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Rediff.com  » News » Cong wants to bowl Mamata a googly by pitching Azhar from Howrah

Cong wants to bowl Mamata a googly by pitching Azhar from Howrah

Last updated on: February 10, 2014 23:52 IST

The Congress plans to ensure that even if its candidates fail to register a win in the Lok Sabha seats in West Bengal, the benefit should go to the Left Front and not to friend-turned-foe Mamata Banerjee’s Trinamool Congress. Renu Mittal reports.

Former Team India skipper Mohd Azharuddin, a Congress MP from Uttar Pradesh’s Moradabad, is all set to cross the state frontiers and contest the Lok Sabha elections from Howrah in West Bengal.

Sources say that Azhar’s name was cleared by the party screening committee in a meeting late on Sunday night, and now the move awaits Election Commission’s approval.

The Hyderabad-born cricketer-turned-politician was on a sticky wicket in Moradabad and had been looking for a safer seat for a while. His first choice was Murshidabad in West Bengal, but Congress MP and Union minister Adhir Ranjan Chowdhury, the local strongman, has been made the Pradesh Congress Committee president and won’t be disturbed from his bastion.

The Howrah constituency has a considerable Muslim population and should be a good seat for Azhar, as he is supposed to attract a huge chunk of cricket fans as well.

Sources in the Congress say that the party’s strategy is that even if it does not win, the choice of Azhar would help the Left Front seal the seat, keeping Mamata Banerjee’s Trinamool Congress out of the reckoning.

In fact, the move is a part of the larger strategy to counter the Trinamool Congress wave in West Bengal.

The party has also opened up a dialogue with the Gorkha leadership in the northern part of the state, and if sources are to be believed, former Indian football captain Sam Thapa can be fielded to thwart Mamata’s advances in Darjeeling.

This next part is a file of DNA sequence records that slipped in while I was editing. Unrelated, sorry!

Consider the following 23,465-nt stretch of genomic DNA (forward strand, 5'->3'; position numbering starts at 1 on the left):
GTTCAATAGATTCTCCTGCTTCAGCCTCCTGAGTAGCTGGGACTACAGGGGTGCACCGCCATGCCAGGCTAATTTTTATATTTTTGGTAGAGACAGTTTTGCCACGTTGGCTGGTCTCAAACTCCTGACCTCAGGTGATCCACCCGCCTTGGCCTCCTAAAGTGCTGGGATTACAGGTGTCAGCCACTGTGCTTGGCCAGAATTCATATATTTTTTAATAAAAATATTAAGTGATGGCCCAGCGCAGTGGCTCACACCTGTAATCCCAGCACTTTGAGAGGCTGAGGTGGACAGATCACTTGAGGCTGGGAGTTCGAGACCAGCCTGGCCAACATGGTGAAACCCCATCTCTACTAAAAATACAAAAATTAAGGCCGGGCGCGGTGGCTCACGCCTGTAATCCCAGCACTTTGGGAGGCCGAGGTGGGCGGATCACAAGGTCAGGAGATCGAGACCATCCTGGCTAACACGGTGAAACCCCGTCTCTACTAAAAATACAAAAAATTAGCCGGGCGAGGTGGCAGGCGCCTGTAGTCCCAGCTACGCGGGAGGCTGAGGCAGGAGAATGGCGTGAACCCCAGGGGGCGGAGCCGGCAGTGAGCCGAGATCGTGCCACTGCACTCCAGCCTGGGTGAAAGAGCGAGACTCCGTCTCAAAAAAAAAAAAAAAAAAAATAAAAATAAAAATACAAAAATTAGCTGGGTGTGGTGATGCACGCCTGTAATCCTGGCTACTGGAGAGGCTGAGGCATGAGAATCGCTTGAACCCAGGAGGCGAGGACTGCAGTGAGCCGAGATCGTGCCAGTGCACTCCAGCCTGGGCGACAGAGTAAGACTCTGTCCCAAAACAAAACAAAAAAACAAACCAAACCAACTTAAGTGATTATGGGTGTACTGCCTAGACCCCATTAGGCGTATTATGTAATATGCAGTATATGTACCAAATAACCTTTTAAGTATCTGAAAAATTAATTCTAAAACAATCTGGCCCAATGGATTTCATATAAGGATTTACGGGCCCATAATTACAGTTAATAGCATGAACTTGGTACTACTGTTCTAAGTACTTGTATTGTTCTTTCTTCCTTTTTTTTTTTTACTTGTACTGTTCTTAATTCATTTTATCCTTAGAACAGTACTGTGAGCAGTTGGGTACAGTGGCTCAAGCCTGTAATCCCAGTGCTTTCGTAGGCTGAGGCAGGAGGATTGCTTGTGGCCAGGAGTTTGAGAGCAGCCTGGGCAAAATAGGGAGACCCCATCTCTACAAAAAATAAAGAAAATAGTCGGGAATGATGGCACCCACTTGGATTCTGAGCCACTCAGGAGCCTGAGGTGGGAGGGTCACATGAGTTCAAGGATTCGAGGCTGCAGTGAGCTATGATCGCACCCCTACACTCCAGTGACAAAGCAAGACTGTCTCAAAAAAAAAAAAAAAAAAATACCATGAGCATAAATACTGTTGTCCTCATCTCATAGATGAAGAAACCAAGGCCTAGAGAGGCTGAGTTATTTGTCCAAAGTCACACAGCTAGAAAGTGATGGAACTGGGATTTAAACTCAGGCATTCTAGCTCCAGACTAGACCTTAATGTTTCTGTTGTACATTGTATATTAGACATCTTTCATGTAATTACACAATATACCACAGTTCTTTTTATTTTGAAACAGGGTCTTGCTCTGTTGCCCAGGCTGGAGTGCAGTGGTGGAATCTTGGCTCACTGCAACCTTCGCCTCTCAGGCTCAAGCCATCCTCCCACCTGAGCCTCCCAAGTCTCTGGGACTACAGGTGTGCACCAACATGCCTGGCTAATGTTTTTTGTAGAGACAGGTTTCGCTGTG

Meanwhile, the decision to appoint Adhir Ranjan Chowdhury as the West Bengal PCC president replacing Pradip Bhattacharya has come as a shot in the arm for the Congress and has sent a clear signal that there is no tie up on the cards with the ruling Trinamool Congress. The move was strongly supported by state leaders who consistently complained they were being humiliated by Chief Minister Mamata Banerjee and rooted to contest alone.

The choice of Adhir, considered close to President Pranab Mukherjee, was also cemented after the Congress and the Left lost their combined candidate for the Rajya Sabha and Mamata ensured that MLAs from both the Left and the Congress voted against their candidate.

“This has worsened the situation between Mamata and the Congress”, a Congress leader remarked. 

The popular perception is that in the post-poll scenario, the Congress should revive its alliance with the Left if it is required, as there are strong apprehensions that Mamata may very well go along with the Bharatiya Janata Party-led National Democratic Alliance. “The Trinamool leader has done that in the past and may well do so again, said a senior leader.

Image: Mohd Azharuddin

 

Renu Mittal in New Delhi